There is no doubt that the currently available COVID vaccines were developed relatively quickly. However, some experts said this week that speediness does not equal sloppiness, and all necessary steps were taken in the process, according to Medscape.

Dr. Matthew Zahn said, “The speed with which safe and effective vaccines have been developed is really a tribute to medical science in this country. At the same time, that speed understandably raises concerns about the process of developing and assessing these vaccines.”

Dr. Zahn is a pediatric infectious disease expert at CHOC Children’s Hospital, Orange County, CA.

“Although a lot of people will say this was rushed and that we didn’t do everything we would ordinarily do, actually, everything was done,” said Dr. Dial Hewlett Jr, Medical Director of the Division of Disease Control, Westchester County Department of Health, White Plains, New York.

“I am very confident in the safety and efficacy of these vaccines,” Dr. Zahn said.

Dr. Hewlett explained, “The vaccine development process was compressed into a shorter time period because there was a heightened focus during the pandemic and a lot of additional resources. The result was the development of two vaccines rather rapidly, which have been shown to be safe and effective — the mRNA vaccines.”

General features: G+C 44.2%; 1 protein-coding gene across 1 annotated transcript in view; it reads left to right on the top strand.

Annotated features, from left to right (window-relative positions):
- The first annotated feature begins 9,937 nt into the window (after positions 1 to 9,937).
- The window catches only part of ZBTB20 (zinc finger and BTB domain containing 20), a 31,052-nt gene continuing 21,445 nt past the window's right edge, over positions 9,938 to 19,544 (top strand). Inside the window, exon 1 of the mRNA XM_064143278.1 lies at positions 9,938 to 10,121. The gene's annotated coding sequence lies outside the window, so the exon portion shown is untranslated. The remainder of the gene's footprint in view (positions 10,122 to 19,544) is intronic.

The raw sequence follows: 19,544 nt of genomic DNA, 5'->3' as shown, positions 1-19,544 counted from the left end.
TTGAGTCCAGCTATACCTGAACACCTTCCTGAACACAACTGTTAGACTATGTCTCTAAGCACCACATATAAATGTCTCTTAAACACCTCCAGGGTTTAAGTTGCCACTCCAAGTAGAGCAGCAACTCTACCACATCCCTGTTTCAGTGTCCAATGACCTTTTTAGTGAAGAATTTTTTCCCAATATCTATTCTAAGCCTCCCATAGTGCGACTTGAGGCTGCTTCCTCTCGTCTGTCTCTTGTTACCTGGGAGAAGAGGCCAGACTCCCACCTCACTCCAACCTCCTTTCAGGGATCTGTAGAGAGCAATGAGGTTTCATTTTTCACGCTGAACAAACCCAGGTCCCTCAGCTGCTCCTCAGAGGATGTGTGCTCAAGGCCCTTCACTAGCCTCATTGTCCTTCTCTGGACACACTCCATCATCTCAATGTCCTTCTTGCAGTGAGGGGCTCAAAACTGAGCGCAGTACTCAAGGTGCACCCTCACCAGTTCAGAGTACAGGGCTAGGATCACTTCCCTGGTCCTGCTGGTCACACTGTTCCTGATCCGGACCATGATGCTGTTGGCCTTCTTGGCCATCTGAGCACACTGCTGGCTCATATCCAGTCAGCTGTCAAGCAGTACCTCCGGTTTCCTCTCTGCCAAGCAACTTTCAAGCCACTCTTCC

“And there are other vaccines and other platforms we believe will also be safe and effective,” he added.

Dr. Zahn said, “The point cannot be emphasized enough: There was increased velocity of development bringing these vaccines to evaluation by the FDA and ACIP, but this did not involve skipping steps,”

He explained that concerns over the rushed approval of mRNA vaccines contribute to vaccine hesitancy among most people, which is a real public health and individual risk.

“We always worry about vaccine hesitancy from a public health standpoint,” Dr. Zahn explained. “People’s fears during the pandemic that these vaccines are not safe or do not work will result in unnecessary disease and unnecessary death.”

Dr. Hewlett added, “We as scientists and physicians feel these vaccines are quite safe and effective. And we’re encouraging people to utilize these vaccines…once they are eligible.”

Dr. Zahn was asked what experts have learned about vaccines over the past year. To which, he replied, “One of the takeaways from the public health side is the safety and effectiveness of mRNA vaccines.”

Dr. Hewlett added, “The thing we can learn from this experience is that the science was done extremely well, very effectively, and very thoroughly.” The article was originally published Friday on Medscape by Damian McNamara, a Miami-based staff journalist who covers a wide range of medical topics, including infectious diseases, gastroenterology, and critical care.